Leonie Turner, a palliative care nurse at Sue Ryder St John’s Hospice in Moggerhanger, is sharing her story this Hospice Care Week in the hope of inspiring others to follow a career in palliative care.
On 5 October, Sue Ryder will be presenting at the Royal College of Nursing event, ‘What use are human rights in end of life care?’ to highlight the areas for development and discuss the changes that need to be made in order to embed a human rights approach to end of life care.
Brothers-in-law Russell Champion and Rob Kingsford have raised over £33,000 for Sue Ryder Duchess of Kent Hospice in Reading by cycling from Lands’ End to John O’Groats, in memory of Russell’s aunt, Rachel Gormley, who was cared for at the hospice.
“There are so many elements of my job that I love.” Fern, Sue Ryder Thorpe Hall Hospice's Inpatient Unit Manager
After a variety of other nursing environments and more than a decade on from her first placement at Sue Ryder Thorpe Hall Hospice, Fern is now their IPU Manager. She describes her nursing and managerial responsibilities, as well as the challenges and joys of working in palliative care.
“I started at Thorpe Hall in March and obviously things have been very different to how they would normally be.” Caroline, Sue Ryder Nurse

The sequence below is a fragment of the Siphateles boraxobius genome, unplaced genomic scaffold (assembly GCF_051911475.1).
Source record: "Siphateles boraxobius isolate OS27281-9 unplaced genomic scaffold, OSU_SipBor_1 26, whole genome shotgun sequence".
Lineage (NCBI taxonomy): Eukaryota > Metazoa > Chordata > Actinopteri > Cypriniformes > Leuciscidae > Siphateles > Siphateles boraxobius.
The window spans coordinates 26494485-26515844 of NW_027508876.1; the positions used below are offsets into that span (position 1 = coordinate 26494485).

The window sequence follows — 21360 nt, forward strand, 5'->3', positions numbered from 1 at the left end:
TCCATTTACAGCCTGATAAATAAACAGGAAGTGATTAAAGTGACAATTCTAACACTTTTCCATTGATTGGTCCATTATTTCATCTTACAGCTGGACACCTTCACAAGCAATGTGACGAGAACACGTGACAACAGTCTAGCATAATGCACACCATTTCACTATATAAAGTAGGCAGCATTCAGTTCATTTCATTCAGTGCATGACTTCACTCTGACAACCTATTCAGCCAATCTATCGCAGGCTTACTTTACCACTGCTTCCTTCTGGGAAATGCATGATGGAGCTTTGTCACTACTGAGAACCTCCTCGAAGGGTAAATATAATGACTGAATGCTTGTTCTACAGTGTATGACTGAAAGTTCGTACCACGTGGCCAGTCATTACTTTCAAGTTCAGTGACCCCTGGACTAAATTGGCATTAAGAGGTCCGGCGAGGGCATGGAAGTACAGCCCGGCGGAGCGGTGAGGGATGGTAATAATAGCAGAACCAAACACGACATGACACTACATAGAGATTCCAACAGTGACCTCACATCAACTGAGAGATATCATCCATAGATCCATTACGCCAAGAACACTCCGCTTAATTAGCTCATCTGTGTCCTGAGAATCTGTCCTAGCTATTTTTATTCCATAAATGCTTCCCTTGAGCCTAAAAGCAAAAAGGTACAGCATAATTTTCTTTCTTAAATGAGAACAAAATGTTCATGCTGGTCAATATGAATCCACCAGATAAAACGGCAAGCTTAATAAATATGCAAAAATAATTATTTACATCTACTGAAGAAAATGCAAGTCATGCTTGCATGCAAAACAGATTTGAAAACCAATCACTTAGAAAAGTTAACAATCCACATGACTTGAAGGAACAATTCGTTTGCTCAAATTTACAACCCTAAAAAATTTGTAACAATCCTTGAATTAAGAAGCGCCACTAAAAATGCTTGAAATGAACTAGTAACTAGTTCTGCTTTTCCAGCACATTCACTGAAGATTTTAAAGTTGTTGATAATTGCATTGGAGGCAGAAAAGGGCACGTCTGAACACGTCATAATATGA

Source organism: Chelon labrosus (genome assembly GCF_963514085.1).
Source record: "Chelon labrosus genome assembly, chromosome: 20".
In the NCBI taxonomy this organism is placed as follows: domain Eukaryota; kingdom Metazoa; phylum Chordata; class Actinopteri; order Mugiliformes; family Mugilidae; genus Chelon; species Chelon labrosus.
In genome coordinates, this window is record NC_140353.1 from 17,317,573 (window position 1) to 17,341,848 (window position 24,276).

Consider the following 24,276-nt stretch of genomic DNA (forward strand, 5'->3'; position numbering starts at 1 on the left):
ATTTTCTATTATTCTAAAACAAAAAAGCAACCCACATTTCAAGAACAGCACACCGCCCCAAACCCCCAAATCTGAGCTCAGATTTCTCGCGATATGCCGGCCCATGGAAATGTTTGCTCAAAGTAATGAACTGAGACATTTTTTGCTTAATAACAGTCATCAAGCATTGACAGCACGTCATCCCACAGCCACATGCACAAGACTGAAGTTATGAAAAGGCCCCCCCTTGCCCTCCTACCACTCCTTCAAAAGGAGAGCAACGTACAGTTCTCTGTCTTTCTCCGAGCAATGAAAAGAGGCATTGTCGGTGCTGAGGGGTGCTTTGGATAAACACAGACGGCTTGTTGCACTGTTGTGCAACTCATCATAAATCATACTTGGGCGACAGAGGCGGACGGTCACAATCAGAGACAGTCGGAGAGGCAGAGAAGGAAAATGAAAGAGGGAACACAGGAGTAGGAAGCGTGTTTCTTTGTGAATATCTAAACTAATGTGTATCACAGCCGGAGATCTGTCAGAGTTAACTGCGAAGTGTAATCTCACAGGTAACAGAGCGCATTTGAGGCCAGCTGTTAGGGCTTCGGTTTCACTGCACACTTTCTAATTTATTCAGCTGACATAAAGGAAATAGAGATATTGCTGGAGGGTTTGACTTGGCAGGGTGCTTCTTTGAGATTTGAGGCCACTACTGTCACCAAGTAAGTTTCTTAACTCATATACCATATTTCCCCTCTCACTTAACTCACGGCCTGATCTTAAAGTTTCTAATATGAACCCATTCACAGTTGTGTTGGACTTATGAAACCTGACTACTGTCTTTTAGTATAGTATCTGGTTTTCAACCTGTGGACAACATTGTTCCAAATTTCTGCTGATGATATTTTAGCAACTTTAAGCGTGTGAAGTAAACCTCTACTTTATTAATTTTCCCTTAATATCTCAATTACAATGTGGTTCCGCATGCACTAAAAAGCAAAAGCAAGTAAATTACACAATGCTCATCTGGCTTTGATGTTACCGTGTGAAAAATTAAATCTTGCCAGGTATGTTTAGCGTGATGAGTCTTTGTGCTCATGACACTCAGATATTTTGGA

Arriving at Sue Ryder Thorpe Hall Hospice in March 2020, Caroline has had a long and varied career in nursing and brings a wealth of experience to Sue Ryder. But nothing could have prepared her for the impact Covid-19 would have on our healthcare system.
New report finds 200,000 people could die because of healthcare delays and economic effects of coronavirus lockdown
A new report from the Department of Health and Social Care, Office for National Statistics, Government Actuary's Department and the Home Office has found that 200,000 people could die because of delays in healthcare and the economic effects of the coronavirus lockdown.
Meet Sue Ryder St John’s Family Support Team, a multi-disciplinary team who support people from diagnosis onwards, during life-limiting conditions, and we also offer bereavement support after a loved one has died.
Kirsty McEwen ran the Royal Parks Half Marathon to raise money for Sue Ryder Duchess of Kent Hospice which cared for her mum, Julie, in her final days. Despite the rain and the mud on the day, Kirsty knocked 13 minutes off her previous best time and succeeded in raising an amazing £1,105.
For Year of the Nurse, where we celebrate the important work of our Sue Ryder Nurses, we begin by talking with Jacqui Ackroyd, who has been appointed St John's Hospice's new Developmental Ward Manager. “I am honoured to be a nurse and I am proud to work at Sue Ryder St John’s Hospice.”
The Sue Ryder South Oxfordshire Palliative Care Hub is planning to close its hospice inpatient unit at Nettlebed at the end of March 2020. The charity will continue to provide specialist palliative hospice care in the home, in the South Oxfordshire community.